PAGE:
Current debates over international coordination of macroeconomic policy pose interesting conundrums for our understanding of domestic monetary policy. For a number of years the United States has been exerting pressure on Japan and West Germany to pursue an easier monetary policy, and particularly in the case of the West Germans the United States has been unsuccessful. German officials cite fear of inflation as their rationale for a restrictive policy. Yet, last year, consumer prices fell in West Germany, casting suspicion on either the sincerity or wisdom of the German government's stance.
An alternative explanation, now recognized by economists and other observers, is that macroeconomic expansion is thought by the German government to be incompatible with maintenance of corporate profitability in West Germany (Llewellyn 1983). The German case suggests the need to rethink traditional approaches to understanding macroeconomic policy in general and monetary policy in particular.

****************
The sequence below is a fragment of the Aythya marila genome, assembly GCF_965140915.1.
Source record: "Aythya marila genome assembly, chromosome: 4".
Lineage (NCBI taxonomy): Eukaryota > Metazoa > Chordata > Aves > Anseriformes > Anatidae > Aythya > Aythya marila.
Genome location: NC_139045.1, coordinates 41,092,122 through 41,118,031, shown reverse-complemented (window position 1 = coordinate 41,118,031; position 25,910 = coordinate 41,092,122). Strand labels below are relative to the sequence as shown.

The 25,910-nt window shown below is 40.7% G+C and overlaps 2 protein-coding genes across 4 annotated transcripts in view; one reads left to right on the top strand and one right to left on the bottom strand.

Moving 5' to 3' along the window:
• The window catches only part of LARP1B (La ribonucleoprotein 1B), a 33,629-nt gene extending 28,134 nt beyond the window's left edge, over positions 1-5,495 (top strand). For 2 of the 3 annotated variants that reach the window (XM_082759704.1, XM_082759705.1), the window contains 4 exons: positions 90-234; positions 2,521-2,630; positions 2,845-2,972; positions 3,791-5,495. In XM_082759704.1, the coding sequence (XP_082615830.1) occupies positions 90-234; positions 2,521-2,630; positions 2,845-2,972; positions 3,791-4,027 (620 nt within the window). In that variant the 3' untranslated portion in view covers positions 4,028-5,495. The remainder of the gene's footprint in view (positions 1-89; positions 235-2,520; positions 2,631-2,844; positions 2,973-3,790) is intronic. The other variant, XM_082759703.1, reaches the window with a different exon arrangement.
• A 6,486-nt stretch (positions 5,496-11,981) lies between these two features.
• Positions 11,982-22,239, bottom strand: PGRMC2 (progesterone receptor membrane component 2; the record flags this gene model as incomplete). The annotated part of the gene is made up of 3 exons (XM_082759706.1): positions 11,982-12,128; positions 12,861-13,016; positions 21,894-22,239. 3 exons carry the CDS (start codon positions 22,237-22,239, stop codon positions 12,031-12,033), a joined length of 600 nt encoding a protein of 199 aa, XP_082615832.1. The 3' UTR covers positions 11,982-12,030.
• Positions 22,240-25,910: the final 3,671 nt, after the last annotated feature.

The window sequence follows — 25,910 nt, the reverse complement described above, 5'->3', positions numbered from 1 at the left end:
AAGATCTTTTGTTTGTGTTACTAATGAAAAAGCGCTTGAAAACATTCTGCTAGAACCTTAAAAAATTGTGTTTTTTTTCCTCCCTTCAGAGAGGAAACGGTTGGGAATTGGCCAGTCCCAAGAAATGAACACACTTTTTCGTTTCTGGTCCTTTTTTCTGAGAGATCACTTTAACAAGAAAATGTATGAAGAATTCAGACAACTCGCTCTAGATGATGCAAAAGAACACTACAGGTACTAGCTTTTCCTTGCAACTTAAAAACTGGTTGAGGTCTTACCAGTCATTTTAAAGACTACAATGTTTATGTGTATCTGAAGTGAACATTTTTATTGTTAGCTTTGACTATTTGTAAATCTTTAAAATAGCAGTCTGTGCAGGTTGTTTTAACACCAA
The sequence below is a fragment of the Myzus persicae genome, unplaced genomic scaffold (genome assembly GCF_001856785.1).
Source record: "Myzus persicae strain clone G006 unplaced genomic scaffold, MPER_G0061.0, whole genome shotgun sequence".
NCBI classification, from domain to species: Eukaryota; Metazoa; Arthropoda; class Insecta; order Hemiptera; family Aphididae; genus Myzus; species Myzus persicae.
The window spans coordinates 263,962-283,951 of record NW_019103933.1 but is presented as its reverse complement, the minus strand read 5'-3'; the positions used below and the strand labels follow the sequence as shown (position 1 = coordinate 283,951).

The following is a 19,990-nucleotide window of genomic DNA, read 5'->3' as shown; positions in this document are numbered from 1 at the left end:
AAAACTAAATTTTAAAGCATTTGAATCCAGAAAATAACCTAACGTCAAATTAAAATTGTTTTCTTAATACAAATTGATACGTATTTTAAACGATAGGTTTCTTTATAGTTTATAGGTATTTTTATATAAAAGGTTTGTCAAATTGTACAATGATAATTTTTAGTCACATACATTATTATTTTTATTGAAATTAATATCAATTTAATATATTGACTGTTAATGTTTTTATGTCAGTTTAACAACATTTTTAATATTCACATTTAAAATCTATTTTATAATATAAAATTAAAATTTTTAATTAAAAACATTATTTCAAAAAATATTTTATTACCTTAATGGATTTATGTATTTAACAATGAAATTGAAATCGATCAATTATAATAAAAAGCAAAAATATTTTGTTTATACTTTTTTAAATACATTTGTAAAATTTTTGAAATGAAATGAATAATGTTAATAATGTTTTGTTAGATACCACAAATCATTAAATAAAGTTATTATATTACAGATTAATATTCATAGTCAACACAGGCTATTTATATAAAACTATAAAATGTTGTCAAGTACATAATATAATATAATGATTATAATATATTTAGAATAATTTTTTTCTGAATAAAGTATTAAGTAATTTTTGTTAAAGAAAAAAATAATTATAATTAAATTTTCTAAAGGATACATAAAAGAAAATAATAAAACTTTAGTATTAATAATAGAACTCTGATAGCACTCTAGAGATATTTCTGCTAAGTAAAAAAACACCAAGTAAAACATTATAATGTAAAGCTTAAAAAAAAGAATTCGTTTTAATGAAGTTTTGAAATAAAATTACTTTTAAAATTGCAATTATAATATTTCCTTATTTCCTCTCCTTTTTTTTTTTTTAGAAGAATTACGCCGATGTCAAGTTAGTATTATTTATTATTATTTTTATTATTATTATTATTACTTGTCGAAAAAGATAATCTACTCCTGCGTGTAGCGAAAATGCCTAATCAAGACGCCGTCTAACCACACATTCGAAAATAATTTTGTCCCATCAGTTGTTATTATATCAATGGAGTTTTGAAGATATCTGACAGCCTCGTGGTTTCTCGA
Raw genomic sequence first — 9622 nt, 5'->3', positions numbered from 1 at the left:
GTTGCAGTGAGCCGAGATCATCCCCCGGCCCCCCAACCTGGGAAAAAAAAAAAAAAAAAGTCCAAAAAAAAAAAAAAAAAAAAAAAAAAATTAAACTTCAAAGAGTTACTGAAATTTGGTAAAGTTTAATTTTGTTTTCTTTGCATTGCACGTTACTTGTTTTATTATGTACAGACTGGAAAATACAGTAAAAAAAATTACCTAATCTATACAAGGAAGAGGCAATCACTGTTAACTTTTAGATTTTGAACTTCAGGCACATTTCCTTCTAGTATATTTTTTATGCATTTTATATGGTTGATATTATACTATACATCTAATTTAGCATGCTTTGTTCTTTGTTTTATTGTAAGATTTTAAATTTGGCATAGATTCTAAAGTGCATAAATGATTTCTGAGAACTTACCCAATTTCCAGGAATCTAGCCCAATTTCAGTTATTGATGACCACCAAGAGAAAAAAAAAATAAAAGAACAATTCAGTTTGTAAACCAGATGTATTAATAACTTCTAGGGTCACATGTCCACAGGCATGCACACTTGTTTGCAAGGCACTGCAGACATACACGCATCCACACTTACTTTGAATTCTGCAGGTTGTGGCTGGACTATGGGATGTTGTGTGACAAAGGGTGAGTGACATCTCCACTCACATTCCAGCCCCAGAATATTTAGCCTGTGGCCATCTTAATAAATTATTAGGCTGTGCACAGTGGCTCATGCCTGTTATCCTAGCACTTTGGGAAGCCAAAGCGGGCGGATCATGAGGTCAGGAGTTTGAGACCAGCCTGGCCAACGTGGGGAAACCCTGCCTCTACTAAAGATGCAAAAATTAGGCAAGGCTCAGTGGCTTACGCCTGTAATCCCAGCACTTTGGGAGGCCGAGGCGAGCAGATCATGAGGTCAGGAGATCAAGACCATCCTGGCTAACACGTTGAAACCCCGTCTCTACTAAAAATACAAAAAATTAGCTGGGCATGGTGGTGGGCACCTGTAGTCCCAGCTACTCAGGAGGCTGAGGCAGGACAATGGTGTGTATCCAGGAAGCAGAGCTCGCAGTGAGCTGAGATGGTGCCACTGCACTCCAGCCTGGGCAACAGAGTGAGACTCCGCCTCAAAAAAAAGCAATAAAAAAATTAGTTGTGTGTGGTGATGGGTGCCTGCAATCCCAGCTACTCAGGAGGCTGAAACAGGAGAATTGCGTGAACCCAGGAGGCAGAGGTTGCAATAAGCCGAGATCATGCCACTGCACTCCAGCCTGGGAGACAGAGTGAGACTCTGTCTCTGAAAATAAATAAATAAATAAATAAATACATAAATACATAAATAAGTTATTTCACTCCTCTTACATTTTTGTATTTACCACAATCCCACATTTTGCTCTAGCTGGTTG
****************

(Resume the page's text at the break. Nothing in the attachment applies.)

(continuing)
This chapter attempts such a rethinking. Using the case of the United States, we investigate the hypothesis that the Federal Reserve's monetary policy is motivated by a concern for corporate profitability. We reinterpret the standard evidence on the determinants of monetary policy in light of this hypothesis. The results are consistent with the view that the Federal Reserve is acting so as to maximize the (weighted) profitability of finanical and nonfinancial corporations. Furthermore, there is no evidence that the Fed independently attempts to promote labor's interests.
Theories of monetary policy
It is well established that the Federal Reserve responds to inflation and the growth of output by leaning against the wind. Reaction-function studies such as that of McNees (1986) support this proposition.